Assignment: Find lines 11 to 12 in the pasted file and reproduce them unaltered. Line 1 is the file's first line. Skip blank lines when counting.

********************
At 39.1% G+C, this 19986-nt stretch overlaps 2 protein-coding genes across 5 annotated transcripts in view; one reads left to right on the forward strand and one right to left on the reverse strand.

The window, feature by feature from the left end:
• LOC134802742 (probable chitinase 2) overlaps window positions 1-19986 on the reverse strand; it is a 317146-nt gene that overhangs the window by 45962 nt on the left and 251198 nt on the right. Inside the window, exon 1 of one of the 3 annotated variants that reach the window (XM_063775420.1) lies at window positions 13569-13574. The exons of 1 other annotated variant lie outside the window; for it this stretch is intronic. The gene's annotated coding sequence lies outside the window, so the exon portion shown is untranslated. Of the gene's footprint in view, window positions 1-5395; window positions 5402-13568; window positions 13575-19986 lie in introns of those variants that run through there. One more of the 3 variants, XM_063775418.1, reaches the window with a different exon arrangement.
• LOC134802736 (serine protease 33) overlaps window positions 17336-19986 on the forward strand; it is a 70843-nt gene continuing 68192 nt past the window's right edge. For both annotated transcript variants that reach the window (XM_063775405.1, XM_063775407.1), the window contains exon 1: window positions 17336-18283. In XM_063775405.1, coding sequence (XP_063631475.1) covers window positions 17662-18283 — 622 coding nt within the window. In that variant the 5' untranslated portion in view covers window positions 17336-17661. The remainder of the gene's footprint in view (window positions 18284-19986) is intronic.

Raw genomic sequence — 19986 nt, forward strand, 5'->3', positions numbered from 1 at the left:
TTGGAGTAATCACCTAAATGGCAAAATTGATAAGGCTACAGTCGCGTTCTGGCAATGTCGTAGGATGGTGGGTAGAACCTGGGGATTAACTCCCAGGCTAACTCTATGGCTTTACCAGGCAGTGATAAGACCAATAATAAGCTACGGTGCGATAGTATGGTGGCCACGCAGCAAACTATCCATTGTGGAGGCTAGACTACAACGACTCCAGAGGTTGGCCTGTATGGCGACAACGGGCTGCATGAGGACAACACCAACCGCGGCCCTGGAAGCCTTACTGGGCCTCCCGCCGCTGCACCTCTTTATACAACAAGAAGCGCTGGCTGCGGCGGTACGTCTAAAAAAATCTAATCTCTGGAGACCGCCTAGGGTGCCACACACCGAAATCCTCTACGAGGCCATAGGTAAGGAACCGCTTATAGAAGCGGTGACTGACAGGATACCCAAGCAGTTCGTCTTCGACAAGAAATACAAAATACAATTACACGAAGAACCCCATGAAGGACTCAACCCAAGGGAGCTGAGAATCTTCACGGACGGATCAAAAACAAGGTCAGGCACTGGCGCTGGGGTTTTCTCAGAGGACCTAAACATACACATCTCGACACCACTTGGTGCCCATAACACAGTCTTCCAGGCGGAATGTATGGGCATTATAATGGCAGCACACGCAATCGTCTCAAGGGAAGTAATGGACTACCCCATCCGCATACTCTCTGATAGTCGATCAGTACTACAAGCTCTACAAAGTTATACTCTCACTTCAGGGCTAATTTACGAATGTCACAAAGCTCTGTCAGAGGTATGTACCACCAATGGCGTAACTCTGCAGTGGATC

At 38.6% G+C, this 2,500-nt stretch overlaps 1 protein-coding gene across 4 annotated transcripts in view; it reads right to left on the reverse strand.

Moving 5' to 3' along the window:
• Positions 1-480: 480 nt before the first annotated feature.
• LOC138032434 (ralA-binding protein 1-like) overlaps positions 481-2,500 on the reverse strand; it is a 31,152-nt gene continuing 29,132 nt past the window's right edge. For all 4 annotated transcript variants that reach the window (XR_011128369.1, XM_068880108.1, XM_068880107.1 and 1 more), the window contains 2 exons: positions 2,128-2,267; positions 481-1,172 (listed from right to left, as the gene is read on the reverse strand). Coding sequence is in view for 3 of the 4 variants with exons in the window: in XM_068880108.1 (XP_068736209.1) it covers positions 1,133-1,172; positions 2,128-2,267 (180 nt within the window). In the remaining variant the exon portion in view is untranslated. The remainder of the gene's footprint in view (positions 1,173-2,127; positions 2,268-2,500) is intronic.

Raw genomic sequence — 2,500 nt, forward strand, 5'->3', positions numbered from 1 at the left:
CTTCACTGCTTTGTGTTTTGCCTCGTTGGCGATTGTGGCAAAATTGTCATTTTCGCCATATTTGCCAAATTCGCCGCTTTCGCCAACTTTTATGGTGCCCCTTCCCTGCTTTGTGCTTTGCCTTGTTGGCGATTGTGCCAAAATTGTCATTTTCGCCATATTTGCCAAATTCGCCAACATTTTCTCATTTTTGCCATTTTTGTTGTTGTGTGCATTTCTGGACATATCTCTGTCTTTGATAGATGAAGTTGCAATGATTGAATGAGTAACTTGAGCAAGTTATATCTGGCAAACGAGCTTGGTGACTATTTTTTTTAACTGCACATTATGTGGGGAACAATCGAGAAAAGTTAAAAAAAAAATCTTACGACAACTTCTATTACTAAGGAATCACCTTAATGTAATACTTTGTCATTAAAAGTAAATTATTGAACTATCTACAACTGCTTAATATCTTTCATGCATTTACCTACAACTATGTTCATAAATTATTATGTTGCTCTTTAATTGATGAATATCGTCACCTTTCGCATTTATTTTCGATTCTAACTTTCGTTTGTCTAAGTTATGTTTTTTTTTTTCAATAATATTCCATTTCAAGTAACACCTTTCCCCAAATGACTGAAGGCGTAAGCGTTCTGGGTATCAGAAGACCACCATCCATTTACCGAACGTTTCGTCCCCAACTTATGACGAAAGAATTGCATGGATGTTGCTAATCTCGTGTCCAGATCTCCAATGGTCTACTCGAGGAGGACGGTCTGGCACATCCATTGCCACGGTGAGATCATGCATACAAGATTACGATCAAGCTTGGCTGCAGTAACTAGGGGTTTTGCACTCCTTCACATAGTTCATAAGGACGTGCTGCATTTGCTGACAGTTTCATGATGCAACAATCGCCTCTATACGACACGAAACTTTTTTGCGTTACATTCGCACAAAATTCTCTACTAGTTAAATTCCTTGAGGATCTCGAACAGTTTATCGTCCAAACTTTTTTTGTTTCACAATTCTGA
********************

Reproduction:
Raw genomic sequence — 2,500 nt, forward strand, 5'->3', positions numbered from 1 at the left:
CTTCACTGCTTTGTGTTTTGCCTCGTTGGCGATTGTGGCAAAATTGTCATTTTCGCCATATTTGCCAAATTCGCCGCTTTCGCCAACTTTTATGGTGCCCCTTCCCTGCTTTGTGCTTTGCCTTGTTGGCGATTGTGCCAAAATTGTCATTTTCGCCATATTTGCCAAATTCGCCAACATTTTCTCATTTTTGCCATTTTTGTTGTTGTGTGCATTTCTGGACATATCTCTGTCTTTGATAGATGAAGTTGCAATGATTGAATGAGTAACTTGAGCAAGTTATATCTGGCAAACGAGCTTGGTGACTATTTTTTTTAACTGCACATTATGTGGGGAACAATCGAGAAAAGTTAAAAAAAAAATCTTACGACAACTTCTATTACTAAGGAATCACCTTAATGTAATACTTTGTCATTAAAAGTAAATTATTGAACTATCTACAACTGCTTAATATCTTTCATGCATTTACCTACAACTATGTTCATAAATTATTATGTTGCTCTTTAATTGATGAATATCGTCACCTTTCGCATTTATTTTCGATTCTAACTTTCGTTTGTCTAAGTTATGTTTTTTTTTTTCAATAATATTCCATTTCAAGTAACACCTTTCCCCAAATGACTGAAGGCGTAAGCGTTCTGGGTATCAGAAGACCACCATCCATTTACCGAACGTTTCGTCCCCAACTTATGACGAAAGAATTGCATGGATGTTGCTAATCTCGTGTCCAGATCTCCAATGGTCTACTCGAGGAGGACGGTCTGGCACATCCATTGCCACGGTGAGATCATGCATACAAGATTACGATCAAGCTTGGCTGCAGTAACTAGGGGTTTTGCACTCCTTCACATAGTTCATAAGGACGTGCTGCATTTGCTGACAGTTTCATGATGCAACAATCGCCTCTATACGACACGAAACTTTTTTGCGTTACATTCGCACAAAATTCTCTACTAGTTAAATTCCTTGAGGATCTCGAACAGTTTATCGTCCAAACTTTTTTTGTTTCACAATTCTGA